Do you sometimes find yourself thinking ‘There are just too many guitar chords!’?
Believe it or not, we do too!
However, learning new guitar chords is beneficial: it keeps your rhythm playing fresh, and really helps when you are searching for inspiration for songwriting and composing.
There are shortcuts that you can use when learning new chords: in this article we show you how you can learn two new chords for the price of one!
Major 6th Chords On Guitar
6th Chords, both major 6 and minor 6, are useful chords to know. They have a slightly more interesting sound than their standard major and minor counterparts, and can usually be freely interchanged with them.
For example, try playing a basic C major progression such as:
Then, substitute the major chords with 6th chords, using the chord shapes shown:
The 6 chords make the progression sound a little less ‘basic’. Major 6 chords don’t sound as immediately ‘happy’ or as ‘open’ as major chords. They have a more ambiguous sound.
In this article we’re going to be looking at chord synonyms. This means different chords that contain the same notes.
Major 6 Chords
In theory, sixth chords contain four notes. These are: the root, third, fifth and sixth notes.
In a major 6 chord, the third is a major third.
Therefore, a C6 chord contains the notes: C (root), E (third), G (fifth) and A (sixth)
Written out it looks like this:
Note: chords don’t have to be played with the notes exactly in this order. In fact, they don’t always have to contain all of the notes. Notes can be doubled, and unimportant notes can be omitted entirely. The bass note of the chord does not necessarily have to be the root note (i.e. in a C6, the bass note doesn’t have to be a C).
Here are two ways of playing a C major 6th chord.
Major 6 Chord Synonym: Minor 7
We have seen that the C major 6 chord contains the notes C, E, G and A.
Another chord that contains exactly the same notes is A minor 7.
Starting from the root note the notes are: A (root), C (third), E (fifth) and G (seventh).
This means that if you learn a major 6th guitar chord shape, then you have also learned a minor 7th chord shape … and vice versa.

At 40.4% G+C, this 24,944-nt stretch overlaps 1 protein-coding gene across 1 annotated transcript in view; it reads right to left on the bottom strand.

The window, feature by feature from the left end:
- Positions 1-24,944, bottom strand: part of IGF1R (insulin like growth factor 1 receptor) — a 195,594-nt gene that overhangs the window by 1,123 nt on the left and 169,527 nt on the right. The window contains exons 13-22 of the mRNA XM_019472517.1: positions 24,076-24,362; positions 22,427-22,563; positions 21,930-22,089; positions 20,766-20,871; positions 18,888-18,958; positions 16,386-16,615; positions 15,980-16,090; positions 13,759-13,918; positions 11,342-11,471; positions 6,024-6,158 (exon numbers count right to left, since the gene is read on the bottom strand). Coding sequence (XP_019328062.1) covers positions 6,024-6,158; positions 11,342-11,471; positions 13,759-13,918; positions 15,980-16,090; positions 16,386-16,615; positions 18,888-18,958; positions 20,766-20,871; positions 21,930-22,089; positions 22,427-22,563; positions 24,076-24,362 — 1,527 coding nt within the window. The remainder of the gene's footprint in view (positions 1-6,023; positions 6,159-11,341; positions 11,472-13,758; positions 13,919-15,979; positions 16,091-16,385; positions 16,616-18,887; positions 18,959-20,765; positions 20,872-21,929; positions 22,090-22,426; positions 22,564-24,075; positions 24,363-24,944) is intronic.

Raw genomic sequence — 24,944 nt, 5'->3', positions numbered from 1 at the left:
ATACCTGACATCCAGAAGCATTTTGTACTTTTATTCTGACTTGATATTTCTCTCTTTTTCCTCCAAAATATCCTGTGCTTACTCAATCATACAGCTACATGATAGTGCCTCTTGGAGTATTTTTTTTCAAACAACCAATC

Depending on the chord shape, it may sound more like a major 6th chord, or a minor 7th chord, but the fact remains that they are the same chord.
It is the bass note that usually gives the chord either a major 6th or a minor 7th sound.
Below are 2 ways of playing Am7 on guitar:
If you are playing in a band, and the bassist plays a C root note, then you could play an Am7 chord over the top and it would sound like a C major 6th chord: the bassist would be providing the root note.
The takeaway is:
Any major 6 chord contains the same notes as the minor 7 chord with a root a minor 3rd lower.
Any minor 7 chord contains the same notes as the major 6 chord with a root a minor 3rd higher.
Learning Guitar Chords
It’s one thing getting to the end of an article like this having played a few new guitar chords, but another to actually absorb these new chords so that they are at your disposal whenever you need them.
The only way to complete the learning process is to use any new chords that you learn. Drop them into existing songs, use them to write new songs: make a conscious effort to use them over a few weeks. Learning a new chord won’t ‘push an old one out’, and you’ll be surprised how quickly your chord knowledge grows.
There are plenty of other shortcuts to learning chords. In our next article, we’ll share a few more secrets!
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